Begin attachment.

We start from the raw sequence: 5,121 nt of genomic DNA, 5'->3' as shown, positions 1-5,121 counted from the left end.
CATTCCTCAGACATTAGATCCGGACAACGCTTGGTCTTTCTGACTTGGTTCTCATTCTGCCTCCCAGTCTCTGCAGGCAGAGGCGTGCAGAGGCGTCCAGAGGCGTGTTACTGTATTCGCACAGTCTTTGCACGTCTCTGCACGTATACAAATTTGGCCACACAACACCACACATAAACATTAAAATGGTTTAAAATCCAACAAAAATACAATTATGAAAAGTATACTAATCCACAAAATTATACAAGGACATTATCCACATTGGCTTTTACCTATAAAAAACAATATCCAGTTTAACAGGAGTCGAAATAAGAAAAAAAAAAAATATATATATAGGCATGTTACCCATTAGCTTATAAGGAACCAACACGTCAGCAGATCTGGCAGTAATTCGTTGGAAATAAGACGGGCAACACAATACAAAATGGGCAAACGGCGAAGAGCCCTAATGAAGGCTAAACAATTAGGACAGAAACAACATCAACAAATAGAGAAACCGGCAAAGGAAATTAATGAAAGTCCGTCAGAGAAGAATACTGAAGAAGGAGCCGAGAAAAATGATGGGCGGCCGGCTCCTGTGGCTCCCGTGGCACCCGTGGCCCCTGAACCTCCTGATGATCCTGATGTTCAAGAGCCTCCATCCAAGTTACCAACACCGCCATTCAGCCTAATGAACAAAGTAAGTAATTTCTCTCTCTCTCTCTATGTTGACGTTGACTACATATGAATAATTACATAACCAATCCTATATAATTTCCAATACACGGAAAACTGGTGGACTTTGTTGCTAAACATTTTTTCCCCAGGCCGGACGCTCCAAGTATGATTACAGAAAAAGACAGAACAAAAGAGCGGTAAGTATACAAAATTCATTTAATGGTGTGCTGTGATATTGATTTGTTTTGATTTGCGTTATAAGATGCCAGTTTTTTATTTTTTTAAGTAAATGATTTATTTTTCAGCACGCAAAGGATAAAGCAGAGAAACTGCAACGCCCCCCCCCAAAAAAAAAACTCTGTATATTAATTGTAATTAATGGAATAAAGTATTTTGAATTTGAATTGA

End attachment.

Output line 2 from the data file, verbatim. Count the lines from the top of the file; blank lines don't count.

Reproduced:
CATTCCTCAGACATTAGATCCGGACAACGCTTGGTCTTTCTGACTTGGTTCTCATTCTGCCTCCCAGTCTCTGCAGGCAGAGGCGTGCAGAGGCGTCCAGAGGCGTGTTACTGTATTCGCACAGTCTTTGCACGTCTCTGCACGTATACAAATTTGGCCACACAACACCACACATAAACATTAAAATGGTTTAAAATCCAACAAAAATACAATTATGAAAAGTATACTAATCCACAAAATTATACAAGGACATTATCCACATTGGCTTTTACCTATAAAAAACAATATCCAGTTTAACAGGAGTCGAAATAAGAAAAAAAAAAAATATATATATAGGCATGTTACCCATTAGCTTATAAGGAACCAACACGTCAGCAGATCTGGCAGTAATTCGTTGGAAATAAGACGGGCAACACAATACAAAATGGGCAAACGGCGAAGAGCCCTAATGAAGGCTAAACAATTAGGACAGAAACAACATCAACAAATAGAGAAACCGGCAAAGGAAATTAATGAAAGTCCGTCAGAGAAGAATACTGAAGAAGGAGCCGAGAAAAATGATGGGCGGCCGGCTCCTGTGGCTCCCGTGGCACCCGTGGCCCCTGAACCTCCTGATGATCCTGATGTTCAAGAGCCTCCATCCAAGTTACCAACACCGCCATTCAGCCTAATGAACAAAGTAAGTAATTTCTCTCTCTCTCTCTATGTTGACGTTGACTACATATGAATAATTACATAACCAATCCTATATAATTTCCAATACACGGAAAACTGGTGGACTTTGTTGCTAAACATTTTTTCCCCAGGCCGGACGCTCCAAGTATGATTACAGAAAAAGACAGAACAAAAGAGCGGTAAGTATACAAAATTCATTTAATGGTGTGCTGTGATATTGATTTGTTTTGATTTGCGTTATAAGATGCCAGTTTTTTATTTTTTTAAGTAAATGATTTATTTTTCAGCACGCAAAGGATAAAGCAGAGAAACTGCAACGCCCCCCCCCAAAAAAAAAACTCTGTATATTAATTGTAATTAATGGAATAAAGTATTTTGAATTTGAATTGA